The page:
The world’s second-largest airline says it plans to be carbon neutral, and that it will spend $1 billion over the next decade to reduce its environmental footprint.
Delta announced this week it will invest in sustainable aviation fuels, update its fleets with more efficient planes, work on forestry and wetland projects that remove carbon from the atmosphere, and find ways to decrease emissions throughout its supply chains.
The announcement comes amid the “flight shame” phenomenon, with people growing more aware of just how much carbon dioxide is generated during air travel. In her globe-crossing climate activism expeditions, Greta Thunberg publicly gave up air travel and opted to sail.
“We don’t ever want to put customers in a position between having to choose between a great travel experience versus the impact they have on our planet,” said Delta CEO Ed Bastian in a LinkedIn post.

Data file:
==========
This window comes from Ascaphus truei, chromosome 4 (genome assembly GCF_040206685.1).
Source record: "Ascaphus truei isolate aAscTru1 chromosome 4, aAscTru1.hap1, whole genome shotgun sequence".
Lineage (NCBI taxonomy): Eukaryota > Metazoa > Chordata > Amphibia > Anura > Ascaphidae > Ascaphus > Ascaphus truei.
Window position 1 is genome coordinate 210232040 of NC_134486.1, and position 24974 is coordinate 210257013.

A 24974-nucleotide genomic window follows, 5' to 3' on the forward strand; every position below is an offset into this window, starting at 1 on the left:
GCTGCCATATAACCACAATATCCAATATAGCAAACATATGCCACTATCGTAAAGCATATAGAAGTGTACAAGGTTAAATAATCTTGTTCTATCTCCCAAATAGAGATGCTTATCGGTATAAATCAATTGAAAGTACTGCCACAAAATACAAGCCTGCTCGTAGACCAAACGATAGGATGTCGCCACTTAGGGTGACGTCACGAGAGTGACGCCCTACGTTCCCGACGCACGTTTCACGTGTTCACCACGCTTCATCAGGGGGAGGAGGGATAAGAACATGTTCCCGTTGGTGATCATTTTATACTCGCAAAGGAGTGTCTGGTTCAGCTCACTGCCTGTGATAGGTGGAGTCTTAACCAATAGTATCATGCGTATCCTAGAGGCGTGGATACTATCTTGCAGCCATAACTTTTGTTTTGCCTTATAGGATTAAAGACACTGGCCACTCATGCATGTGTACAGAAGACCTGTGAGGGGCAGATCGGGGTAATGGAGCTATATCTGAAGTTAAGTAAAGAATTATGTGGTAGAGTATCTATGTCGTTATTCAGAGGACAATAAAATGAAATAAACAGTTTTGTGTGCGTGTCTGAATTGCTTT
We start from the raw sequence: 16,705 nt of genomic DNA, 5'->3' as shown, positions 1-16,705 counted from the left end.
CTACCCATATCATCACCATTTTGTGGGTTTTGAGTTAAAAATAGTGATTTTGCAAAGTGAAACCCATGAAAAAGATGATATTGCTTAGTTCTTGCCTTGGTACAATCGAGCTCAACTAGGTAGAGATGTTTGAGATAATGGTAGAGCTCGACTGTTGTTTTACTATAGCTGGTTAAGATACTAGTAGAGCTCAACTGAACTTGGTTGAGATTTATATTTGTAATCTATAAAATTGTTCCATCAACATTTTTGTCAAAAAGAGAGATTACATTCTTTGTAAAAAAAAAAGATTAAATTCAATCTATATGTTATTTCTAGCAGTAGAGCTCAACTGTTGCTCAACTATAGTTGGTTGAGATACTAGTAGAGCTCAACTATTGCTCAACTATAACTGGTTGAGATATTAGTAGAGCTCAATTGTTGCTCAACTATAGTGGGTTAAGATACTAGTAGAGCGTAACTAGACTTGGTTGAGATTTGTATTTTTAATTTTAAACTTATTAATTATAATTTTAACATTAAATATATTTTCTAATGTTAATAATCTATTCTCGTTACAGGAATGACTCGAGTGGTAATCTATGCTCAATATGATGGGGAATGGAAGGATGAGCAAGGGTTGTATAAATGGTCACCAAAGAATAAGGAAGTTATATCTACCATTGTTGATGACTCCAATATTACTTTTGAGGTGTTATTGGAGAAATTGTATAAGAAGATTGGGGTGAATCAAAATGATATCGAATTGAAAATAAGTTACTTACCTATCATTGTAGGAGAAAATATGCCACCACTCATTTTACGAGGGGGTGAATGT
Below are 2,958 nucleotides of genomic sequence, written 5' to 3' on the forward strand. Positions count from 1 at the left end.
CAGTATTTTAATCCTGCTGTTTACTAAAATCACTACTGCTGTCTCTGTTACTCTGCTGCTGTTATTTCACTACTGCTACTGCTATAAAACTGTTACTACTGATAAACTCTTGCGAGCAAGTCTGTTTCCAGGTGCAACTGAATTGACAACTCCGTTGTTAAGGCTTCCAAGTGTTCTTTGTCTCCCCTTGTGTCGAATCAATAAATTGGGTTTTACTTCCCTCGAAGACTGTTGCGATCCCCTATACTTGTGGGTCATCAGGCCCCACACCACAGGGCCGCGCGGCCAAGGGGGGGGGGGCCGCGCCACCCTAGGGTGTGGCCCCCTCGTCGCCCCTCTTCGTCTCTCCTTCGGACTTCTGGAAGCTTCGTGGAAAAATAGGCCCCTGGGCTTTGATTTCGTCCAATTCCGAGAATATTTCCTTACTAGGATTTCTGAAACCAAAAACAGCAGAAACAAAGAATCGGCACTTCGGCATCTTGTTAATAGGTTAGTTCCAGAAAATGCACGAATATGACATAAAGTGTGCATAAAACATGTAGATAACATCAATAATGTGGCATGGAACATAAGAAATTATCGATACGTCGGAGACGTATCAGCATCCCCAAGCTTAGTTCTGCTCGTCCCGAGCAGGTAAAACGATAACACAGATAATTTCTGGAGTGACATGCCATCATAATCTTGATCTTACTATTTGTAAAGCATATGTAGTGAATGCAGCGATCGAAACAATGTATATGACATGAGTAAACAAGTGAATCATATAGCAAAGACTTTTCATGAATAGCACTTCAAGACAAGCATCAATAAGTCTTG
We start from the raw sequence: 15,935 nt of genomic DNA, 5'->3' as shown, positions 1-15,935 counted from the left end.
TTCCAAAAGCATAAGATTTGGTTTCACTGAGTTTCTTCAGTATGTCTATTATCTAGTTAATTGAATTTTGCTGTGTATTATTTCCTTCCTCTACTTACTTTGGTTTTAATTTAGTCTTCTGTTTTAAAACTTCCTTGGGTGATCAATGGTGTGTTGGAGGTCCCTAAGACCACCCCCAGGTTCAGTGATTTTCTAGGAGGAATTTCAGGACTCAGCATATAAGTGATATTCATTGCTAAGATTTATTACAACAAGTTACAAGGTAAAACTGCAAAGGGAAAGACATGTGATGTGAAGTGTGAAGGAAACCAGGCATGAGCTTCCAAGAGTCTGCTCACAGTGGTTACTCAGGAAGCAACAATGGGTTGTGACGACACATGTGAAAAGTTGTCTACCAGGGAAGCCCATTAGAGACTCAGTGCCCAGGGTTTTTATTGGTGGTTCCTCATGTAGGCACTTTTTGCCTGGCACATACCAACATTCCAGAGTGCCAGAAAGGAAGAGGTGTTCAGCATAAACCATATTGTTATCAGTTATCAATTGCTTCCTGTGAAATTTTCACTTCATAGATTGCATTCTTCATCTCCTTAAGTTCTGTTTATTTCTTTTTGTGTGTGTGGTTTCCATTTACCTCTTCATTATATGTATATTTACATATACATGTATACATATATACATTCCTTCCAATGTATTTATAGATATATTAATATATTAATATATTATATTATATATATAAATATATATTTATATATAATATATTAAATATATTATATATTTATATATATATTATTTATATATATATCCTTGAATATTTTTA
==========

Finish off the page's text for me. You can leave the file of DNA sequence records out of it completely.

Air travel represents about 2.4% of global carbon dioxide emissions, according to the International Council on Clean Transportation. A roundtrip flight between New York and San Francisco is estimated to generate some 744 kg of the greenhouse gas. There are 51 countries where the average person produces less than that in an entire year, according to a calculator developed by the Guardian.
Still, Delta’s announcement has caught some heat for lacking much detail and accountability. It’s common now for big companies to tout ambitious goals to pollute less. Just a day earlier, petroleum giant BP announced it wants to cut its carbon emissions to net zero by 2050—a plan that also lacked much specificity. And $1 billion is a drop in the bucket for a company the size of Delta, amounting to about 3% of its total earnings over the last decade.
“2020 will see a number of milestones that demonstrate Delta’s progress and commitment, and that Delta will share broadly as each of them launch,” the company said in its statement.
As with other promises on the environment from corporate behemoths, it’ll be a game of wait-and-see.